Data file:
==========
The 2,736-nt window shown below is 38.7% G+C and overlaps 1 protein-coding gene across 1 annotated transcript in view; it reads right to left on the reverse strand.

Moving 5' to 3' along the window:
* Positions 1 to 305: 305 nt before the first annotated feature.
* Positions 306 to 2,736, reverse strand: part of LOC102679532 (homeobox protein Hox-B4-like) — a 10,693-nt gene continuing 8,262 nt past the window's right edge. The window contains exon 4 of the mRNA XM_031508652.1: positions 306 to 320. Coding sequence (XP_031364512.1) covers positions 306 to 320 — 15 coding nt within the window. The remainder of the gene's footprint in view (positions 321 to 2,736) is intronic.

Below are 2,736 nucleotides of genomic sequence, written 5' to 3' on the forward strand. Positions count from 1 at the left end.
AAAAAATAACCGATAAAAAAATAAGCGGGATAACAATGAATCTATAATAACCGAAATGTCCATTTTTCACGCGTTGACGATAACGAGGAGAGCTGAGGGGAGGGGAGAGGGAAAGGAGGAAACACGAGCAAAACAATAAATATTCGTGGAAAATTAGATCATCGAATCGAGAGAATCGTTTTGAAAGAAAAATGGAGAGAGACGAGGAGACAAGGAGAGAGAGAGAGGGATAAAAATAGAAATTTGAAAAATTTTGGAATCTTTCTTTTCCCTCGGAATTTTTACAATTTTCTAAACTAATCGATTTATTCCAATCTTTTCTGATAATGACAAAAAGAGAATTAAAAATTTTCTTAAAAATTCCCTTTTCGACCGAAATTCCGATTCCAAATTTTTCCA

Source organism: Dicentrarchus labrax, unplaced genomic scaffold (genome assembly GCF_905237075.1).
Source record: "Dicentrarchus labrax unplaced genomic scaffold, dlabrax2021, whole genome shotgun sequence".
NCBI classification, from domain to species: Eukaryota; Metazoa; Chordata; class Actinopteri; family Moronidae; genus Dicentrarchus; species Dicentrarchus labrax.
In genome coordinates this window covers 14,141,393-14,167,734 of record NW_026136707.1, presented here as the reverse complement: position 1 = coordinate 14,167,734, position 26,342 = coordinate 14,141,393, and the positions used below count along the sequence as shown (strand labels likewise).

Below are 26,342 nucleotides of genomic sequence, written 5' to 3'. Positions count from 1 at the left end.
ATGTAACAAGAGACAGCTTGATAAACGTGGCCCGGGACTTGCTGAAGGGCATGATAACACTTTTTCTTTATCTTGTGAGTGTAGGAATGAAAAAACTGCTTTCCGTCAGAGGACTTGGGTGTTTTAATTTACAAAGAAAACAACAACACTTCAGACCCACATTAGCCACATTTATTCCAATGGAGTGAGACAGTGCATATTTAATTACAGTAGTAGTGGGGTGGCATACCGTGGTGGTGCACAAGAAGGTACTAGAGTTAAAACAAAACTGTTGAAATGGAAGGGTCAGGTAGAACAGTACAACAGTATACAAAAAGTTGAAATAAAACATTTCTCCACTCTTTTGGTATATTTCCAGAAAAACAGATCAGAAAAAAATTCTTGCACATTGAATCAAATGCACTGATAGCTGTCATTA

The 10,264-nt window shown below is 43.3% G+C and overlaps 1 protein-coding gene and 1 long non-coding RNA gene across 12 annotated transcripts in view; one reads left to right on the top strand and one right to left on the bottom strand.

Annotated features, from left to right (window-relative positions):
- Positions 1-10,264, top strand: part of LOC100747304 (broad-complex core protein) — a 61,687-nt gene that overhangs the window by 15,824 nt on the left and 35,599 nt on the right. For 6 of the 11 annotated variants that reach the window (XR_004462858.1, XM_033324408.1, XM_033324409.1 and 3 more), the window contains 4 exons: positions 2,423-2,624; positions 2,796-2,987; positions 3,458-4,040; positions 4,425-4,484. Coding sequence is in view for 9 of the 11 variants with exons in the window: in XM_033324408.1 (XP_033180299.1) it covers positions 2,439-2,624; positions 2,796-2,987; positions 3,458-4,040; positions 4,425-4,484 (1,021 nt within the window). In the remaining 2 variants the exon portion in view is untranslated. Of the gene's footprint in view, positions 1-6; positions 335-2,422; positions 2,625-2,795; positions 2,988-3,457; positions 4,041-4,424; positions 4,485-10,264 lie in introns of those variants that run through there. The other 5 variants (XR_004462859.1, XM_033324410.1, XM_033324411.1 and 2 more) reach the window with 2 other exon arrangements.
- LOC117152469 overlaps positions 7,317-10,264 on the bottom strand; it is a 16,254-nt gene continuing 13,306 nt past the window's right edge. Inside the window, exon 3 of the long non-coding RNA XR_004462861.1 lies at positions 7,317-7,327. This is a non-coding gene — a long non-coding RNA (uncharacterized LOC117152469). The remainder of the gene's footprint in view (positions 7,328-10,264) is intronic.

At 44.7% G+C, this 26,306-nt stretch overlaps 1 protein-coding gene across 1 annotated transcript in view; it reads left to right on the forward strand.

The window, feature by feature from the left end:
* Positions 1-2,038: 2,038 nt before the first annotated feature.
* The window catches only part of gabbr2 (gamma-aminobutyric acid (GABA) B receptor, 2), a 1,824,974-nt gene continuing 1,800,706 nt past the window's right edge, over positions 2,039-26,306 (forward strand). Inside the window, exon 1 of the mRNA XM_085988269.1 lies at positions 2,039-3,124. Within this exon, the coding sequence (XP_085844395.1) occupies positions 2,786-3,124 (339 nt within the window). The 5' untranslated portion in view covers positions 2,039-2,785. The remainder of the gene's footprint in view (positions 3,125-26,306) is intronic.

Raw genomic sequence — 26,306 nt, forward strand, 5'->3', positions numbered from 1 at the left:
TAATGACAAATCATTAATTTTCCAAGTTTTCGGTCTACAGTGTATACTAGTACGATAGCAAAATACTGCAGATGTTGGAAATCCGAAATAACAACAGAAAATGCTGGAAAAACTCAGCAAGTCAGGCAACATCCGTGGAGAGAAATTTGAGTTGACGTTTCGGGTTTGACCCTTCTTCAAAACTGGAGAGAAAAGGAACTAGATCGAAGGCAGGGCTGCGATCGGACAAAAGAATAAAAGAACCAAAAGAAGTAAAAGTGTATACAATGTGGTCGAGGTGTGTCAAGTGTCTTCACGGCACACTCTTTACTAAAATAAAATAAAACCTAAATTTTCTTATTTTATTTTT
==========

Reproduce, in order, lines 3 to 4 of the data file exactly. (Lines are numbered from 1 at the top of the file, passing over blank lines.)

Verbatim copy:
* Positions 1 to 305: 305 nt before the first annotated feature.
* Positions 306 to 2,736, reverse strand: part of LOC102679532 (homeobox protein Hox-B4-like) — a 10,693-nt gene continuing 8,262 nt past the window's right edge. The window contains exon 4 of the mRNA XM_031508652.1: positions 306 to 320. Coding sequence (XP_031364512.1) covers positions 306 to 320 — 15 coding nt within the window. The remainder of the gene's footprint in view (positions 321 to 2,736) is intronic.